SEAWARD SUSSEX - online book

A Description of Travels in Sussex During the early 1900s

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Several roads lead north through beautiful country, covered by lonely and unfrequented woodlands, to the Mardens. West Marden is about five miles from Emsworth and close to the Hampshire border; all the four villages which bear this name are among the most primitive in southern England. At North Marden is a plain unrestored Norman church, the only one in the immediate vicinity which is worth a visit for its own sake. Compton, a mile beyond West Marden, has a Transitional Norman church partly rebuilt; this is close to Lady Holt Park, a favourite retreat of Pope; and Up Park, a fine expanse of woodland, where the Carylls once lived; their estates were forfeited for their championship of the Stuarts. The northern end of the park rises to the edge of the Downs close to Torberry Hill, the last summit in Sussex, though the traveller who is so inclined may, with much advantage to himself, penetrate into the lonely recesses of the Hampshire hills, sacred to the shade of Gilbert White, and, still within the probable limits of the ancient kingdom of Sussex, finish his travels at Butser Hill and Petersfield.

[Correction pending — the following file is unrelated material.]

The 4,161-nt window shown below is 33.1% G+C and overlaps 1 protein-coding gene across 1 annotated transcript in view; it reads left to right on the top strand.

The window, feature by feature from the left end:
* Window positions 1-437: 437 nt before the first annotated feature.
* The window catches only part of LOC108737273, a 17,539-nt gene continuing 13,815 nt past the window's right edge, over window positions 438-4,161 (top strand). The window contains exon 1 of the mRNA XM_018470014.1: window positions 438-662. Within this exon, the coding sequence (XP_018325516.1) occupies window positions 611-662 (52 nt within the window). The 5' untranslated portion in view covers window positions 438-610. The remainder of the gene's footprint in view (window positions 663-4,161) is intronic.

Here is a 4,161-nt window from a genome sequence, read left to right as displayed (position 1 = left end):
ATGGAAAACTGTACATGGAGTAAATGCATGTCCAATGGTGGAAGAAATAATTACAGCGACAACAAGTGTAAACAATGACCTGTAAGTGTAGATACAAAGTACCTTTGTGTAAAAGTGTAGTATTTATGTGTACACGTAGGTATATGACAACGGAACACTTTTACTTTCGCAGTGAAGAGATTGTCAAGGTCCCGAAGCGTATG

Butser Hill is 889 feet above the sea, and therefore higher than any point of the range within Sussex. This well-known summit is familiar to all travellers on the Portsmouth road, from which it rises with imposing effect on the west of the pass beyond Petersfield. Here the South Downs, so called, may be said to end. The chalk hills are continued right across Hampshire, slowly diminishing in height until they are lost in the great plateau of Salisbury Plain in Wiltshire.
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